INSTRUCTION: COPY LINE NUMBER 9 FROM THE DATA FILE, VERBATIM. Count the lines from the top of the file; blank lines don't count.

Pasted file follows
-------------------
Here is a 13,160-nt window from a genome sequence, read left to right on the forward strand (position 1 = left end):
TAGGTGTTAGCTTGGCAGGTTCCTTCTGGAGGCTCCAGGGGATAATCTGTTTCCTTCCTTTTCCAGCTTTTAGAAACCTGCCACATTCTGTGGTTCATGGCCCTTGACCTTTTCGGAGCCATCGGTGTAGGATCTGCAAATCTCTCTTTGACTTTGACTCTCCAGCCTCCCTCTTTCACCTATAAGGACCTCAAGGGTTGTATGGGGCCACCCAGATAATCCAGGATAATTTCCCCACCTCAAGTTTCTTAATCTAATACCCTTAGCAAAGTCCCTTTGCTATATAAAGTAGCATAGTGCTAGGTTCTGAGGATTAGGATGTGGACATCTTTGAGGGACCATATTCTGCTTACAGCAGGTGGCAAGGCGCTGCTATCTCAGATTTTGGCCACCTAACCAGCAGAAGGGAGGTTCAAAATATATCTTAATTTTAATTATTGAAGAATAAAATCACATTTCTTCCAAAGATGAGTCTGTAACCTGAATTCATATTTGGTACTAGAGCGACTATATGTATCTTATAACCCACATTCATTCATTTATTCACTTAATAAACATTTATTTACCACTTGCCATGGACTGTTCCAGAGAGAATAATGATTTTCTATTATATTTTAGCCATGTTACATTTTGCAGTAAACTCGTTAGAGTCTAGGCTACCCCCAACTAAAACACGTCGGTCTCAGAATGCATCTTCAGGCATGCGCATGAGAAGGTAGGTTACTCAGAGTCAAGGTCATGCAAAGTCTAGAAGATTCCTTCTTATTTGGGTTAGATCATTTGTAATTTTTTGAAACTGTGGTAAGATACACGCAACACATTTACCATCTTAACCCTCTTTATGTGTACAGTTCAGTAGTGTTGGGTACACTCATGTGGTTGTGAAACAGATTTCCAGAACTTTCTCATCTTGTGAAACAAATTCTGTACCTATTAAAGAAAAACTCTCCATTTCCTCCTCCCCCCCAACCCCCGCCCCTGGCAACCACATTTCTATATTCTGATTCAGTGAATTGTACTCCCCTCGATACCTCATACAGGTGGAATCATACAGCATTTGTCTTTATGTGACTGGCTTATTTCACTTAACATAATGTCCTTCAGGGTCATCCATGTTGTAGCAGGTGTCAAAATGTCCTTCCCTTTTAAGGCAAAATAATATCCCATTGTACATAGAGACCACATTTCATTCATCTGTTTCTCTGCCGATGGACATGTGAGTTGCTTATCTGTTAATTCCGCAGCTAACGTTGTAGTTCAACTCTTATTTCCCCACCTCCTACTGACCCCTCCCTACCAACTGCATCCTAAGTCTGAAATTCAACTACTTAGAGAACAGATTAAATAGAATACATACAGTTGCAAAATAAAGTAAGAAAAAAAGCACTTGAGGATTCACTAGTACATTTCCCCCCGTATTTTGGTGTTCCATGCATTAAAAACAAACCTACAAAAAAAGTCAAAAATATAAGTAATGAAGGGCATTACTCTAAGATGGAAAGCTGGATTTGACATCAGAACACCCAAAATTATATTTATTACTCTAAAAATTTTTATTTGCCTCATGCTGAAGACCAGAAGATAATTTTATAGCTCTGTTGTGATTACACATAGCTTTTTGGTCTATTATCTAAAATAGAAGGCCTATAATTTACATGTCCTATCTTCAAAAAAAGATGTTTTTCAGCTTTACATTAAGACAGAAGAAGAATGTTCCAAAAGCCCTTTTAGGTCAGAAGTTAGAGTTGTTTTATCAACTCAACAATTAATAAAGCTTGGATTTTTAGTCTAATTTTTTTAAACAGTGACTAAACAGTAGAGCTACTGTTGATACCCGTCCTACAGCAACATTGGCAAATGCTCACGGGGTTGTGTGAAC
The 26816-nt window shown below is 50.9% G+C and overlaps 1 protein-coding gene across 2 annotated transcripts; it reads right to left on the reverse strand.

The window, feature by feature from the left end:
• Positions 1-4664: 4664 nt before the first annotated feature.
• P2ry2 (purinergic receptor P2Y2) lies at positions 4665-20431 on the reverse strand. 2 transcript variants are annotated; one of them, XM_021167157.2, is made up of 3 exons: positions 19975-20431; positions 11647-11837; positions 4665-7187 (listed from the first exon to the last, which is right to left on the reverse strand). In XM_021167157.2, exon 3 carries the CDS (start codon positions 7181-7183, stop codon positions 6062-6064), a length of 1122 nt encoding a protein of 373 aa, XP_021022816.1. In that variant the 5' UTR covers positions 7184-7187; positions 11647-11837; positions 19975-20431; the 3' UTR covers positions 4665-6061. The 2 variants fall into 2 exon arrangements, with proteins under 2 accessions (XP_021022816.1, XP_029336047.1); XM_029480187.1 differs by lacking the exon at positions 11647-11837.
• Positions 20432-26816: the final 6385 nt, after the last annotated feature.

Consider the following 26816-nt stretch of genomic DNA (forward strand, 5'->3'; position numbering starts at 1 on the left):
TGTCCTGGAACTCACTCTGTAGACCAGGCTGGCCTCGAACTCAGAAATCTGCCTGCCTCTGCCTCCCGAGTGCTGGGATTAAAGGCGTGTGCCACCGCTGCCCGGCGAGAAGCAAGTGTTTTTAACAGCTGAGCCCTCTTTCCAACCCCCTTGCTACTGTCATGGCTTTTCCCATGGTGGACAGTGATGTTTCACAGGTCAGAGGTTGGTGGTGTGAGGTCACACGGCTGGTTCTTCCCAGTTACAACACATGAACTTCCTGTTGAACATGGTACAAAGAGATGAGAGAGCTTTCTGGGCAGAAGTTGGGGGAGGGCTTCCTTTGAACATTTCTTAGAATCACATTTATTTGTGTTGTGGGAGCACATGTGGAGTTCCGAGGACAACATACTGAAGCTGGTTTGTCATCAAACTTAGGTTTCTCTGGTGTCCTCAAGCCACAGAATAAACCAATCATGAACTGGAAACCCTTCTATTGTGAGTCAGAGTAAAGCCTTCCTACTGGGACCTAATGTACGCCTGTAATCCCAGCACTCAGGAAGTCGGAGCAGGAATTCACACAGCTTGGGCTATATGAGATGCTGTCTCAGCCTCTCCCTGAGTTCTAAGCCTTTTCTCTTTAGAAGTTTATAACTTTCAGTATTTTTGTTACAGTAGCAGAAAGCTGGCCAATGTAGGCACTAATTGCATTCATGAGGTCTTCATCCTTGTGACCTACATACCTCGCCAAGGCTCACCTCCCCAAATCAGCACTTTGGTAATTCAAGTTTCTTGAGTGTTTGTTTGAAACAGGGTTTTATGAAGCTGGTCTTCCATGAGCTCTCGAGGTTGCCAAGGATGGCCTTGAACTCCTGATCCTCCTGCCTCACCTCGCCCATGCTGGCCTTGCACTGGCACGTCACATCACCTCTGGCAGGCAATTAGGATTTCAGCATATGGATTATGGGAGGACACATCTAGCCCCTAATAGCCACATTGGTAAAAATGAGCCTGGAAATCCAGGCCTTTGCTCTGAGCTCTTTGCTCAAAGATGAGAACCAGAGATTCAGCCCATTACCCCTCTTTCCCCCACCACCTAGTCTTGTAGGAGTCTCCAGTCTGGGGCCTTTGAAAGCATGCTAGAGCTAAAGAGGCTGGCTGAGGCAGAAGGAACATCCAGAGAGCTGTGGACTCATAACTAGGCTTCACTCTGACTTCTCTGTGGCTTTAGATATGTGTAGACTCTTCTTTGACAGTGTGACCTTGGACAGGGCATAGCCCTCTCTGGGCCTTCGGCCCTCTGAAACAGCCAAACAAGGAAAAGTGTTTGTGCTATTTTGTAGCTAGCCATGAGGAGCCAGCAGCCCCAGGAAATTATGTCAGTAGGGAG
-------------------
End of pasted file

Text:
TGTCCTGGAACTCACTCTGTAGACCAGGCTGGCCTCGAACTCAGAAATCTGCCTGCCTCTGCCTCCCGAGTGCTGGGATTAAAGGCGTGTGCCACCGCTGCCCGGCGAGAAGCAAGTGTTTTTAACAGCTGAGCCCTCTTTCCAACCCCCTTGCTACTGTCATGGCTTTTCCCATGGTGGACAGTGATGTTTCACAGGTCAGAGGTTGGTGGTGTGAGGTCACACGGCTGGTTCTTCCCAGTTACAACACATGAACTTCCTGTTGAACATGGTACAAAGAGATGAGAGAGCTTTCTGGGCAGAAGTTGGGGGAGGGCTTCCTTTGAACATTTCTTAGAATCACATTTATTTGTGTTGTGGGAGCACATGTGGAGTTCCGAGGACAACATACTGAAGCTGGTTTGTCATCAAACTTAGGTTTCTCTGGTGTCCTCAAGCCACAGAATAAACCAATCATGAACTGGAAACCCTTCTATTGTGAGTCAGAGTAAAGCCTTCCTACTGGGACCTAATGTACGCCTGTAATCCCAGCACTCAGGAAGTCGGAGCAGGAATTCACACAGCTTGGGCTATATGAGATGCTGTCTCAGCCTCTCCCTGAGTTCTAAGCCTTTTCTCTTTAGAAGTTTATAACTTTCAGTATTTTTGTTACAGTAGCAGAAAGCTGGCCAATGTAGGCACTAATTGCATTCATGAGGTCTTCATCCTTGTGACCTACATACCTCGCCAAGGCTCACCTCCCCAAATCAGCACTTTGGTAATTCAAGTTTCTTGAGTGTTTGTTTGAAACAGGGTTTTATGAAGCTGGTCTTCCATGAGCTCTCGAGGTTGCCAAGGATGGCCTTGAACTCCTGATCCTCCTGCCTCACCTCGCCCATGCTGGCCTTGCACTGGCACGTCACATCACCTCTGGCAGGCAATTAGGATTTCAGCATATGGATTATGGGAGGACACATCTAGCCCCTAATAGCCACATTGGTAAAAATGAGCCTGGAAATCCAGGCCTTTGCTCTGAGCTCTTTGCTCAAAGATGAGAACCAGAGATTCAGCCCATTACCCCTCTTTCCCCCACCACCTAGTCTTGTAGGAGTCTCCAGTCTGGGGCCTTTGAAAGCATGCTAGAGCTAAAGAGGCTGGCTGAGGCAGAAGGAACATCCAGAGAGCTGTGGACTCATAACTAGGCTTCACTCTGACTTCTCTGTGGCTTTAGATATGTGTAGACTCTTCTTTGACAGTGTGACCTTGGACAGGGCATAGCCCTCTCTGGGCCTTCGGCCCTCTGAAACAGCCAAACAAGGAAAAGTGTTTGTGCTATTTTGTAGCTAGCCATGAGGAGCCAGCAGCCCCAGGAAATTATGTCAGTAGGGAG